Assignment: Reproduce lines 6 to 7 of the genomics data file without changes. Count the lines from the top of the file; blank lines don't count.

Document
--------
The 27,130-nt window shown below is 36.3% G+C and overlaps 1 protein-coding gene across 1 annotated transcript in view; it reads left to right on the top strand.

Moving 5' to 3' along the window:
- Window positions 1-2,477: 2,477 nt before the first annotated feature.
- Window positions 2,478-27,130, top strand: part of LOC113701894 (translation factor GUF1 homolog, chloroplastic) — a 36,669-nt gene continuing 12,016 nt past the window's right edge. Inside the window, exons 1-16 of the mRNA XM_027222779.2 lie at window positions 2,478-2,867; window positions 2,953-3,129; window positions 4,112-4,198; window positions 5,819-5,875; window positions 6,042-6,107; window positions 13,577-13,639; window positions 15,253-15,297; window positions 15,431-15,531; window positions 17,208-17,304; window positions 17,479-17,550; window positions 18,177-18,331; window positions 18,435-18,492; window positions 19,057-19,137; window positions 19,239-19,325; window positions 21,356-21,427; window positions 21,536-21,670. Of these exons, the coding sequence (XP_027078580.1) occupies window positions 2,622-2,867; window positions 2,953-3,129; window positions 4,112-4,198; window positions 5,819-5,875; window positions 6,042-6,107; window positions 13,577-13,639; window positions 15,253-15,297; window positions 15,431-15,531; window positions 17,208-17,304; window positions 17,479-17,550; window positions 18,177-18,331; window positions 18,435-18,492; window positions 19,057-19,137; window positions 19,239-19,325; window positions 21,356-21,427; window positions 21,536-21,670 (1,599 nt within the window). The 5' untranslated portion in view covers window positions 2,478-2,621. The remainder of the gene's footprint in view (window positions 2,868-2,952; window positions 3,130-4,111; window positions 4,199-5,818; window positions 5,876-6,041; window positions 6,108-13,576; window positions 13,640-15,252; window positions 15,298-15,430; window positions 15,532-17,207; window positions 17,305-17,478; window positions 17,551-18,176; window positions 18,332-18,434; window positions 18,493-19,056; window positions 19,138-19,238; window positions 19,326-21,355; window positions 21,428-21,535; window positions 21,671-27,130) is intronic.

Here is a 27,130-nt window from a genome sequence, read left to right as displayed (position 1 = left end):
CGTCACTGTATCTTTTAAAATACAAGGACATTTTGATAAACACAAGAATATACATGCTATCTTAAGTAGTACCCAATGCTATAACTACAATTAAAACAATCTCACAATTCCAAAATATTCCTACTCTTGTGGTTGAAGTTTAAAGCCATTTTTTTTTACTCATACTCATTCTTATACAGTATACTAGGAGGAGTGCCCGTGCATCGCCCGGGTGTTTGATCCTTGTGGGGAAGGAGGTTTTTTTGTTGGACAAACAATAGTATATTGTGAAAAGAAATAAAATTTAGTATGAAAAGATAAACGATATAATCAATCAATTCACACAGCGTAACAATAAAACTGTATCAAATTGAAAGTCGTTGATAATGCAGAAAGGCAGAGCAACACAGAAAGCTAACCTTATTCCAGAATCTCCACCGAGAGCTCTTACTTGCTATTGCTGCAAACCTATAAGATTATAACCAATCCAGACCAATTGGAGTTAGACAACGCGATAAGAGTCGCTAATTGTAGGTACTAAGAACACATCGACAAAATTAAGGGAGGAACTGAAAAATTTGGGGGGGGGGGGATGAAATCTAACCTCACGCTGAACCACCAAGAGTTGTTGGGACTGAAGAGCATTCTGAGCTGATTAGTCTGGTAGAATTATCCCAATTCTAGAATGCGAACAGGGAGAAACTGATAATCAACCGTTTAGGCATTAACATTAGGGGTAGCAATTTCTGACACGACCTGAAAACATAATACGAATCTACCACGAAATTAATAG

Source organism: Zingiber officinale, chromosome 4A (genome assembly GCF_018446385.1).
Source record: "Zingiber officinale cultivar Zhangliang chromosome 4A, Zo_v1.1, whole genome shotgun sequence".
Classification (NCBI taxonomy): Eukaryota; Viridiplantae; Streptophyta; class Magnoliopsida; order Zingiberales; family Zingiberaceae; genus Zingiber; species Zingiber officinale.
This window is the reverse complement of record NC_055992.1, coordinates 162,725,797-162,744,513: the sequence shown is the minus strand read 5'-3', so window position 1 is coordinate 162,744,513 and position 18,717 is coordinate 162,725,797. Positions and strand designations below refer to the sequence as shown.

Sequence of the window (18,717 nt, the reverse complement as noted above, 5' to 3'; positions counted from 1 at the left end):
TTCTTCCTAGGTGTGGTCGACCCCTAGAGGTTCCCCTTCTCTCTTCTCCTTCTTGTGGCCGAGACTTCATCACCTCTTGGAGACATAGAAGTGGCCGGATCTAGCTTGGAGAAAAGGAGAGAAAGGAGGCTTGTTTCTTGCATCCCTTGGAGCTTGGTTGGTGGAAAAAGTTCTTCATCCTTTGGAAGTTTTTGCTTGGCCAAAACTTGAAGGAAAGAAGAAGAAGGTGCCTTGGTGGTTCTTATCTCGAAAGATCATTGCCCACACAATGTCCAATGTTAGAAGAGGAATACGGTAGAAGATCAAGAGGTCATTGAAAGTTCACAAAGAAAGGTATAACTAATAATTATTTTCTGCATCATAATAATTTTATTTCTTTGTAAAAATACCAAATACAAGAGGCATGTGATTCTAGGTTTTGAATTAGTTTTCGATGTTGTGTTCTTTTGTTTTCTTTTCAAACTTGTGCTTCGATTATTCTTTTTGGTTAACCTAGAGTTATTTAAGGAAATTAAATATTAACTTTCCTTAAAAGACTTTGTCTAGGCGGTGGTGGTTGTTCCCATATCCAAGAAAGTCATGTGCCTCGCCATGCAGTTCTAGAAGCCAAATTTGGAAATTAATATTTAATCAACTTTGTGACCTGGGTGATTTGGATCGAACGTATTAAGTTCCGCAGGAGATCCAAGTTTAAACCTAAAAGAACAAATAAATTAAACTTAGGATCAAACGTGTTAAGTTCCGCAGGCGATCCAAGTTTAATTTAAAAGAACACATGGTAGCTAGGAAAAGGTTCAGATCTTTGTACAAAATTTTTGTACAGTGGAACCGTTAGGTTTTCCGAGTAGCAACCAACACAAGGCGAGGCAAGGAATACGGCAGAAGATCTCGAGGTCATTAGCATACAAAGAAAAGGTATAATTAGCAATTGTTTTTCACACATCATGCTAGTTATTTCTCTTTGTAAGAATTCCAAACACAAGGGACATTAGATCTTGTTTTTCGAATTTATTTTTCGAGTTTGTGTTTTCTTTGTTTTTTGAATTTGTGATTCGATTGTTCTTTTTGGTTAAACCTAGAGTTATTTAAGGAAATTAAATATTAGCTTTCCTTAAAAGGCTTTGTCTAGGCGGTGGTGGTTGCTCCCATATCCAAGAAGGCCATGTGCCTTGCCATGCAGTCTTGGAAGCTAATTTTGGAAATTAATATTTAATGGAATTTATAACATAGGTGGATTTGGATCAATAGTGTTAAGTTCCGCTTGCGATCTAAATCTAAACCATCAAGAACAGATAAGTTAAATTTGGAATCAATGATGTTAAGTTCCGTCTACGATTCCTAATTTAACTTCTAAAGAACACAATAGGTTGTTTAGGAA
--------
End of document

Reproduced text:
CGTCACTGTATCTTTTAAAATACAAGGACATTTTGATAAACACAAGAATATACATGCTATCTTAAGTAGTACCCAATGCTATAACTACAATTAAAACAATCTCACAATTCCAAAATATTCCTACTCTTGTGGTTGAAGTTTAAAGCCATTTTTTTTTACTCATACTCATTCTTATACAGTATACTAGGAGGAGTGCCCGTGCATCGCCCGGGTGTTTGATCCTTGTGGGGAAGGAGGTTTTTTTGTTGGACAAACAATAGTATATTGTGAAAAGAAATAAAATTTAGTATGAAAAGATAAACGATATAATCAATCAATTCACACAGCGTAACAATAAAACTGTATCAAATTGAAAGTCGTTGATAATGCAGAAAGGCAGAGCAACACAGAAAGCTAACCTTATTCCAGAATCTCCACCGAGAGCTCTTACTTGCTATTGCTGCAAACCTATAAGATTATAACCAATCCAGACCAATTGGAGTTAGACAACGCGATAAGAGTCGCTAATTGTAGGTACTAAGAACACATCGACAAAATTAAGGGAGGAACTGAAAAATTTGGGGGGGGGGGGATGAAATCTAACCTCACGCTGAACCACCAAGAGTTGTTGGGACTGAAGAGCATTCTGAGCTGATTAGTCTGGTAGAATTATCCCAATTCTAGAATGCGAACAGGGAGAAACTGATAATCAACCGTTTAGGCATTAACATTAGGGGTAGCAATTTCTGACACGACCTGAAAACATAATACGAATCTACCACGAAATTAATAG

Source organism: Zingiber officinale, chromosome 4A (genome assembly GCF_018446385.1).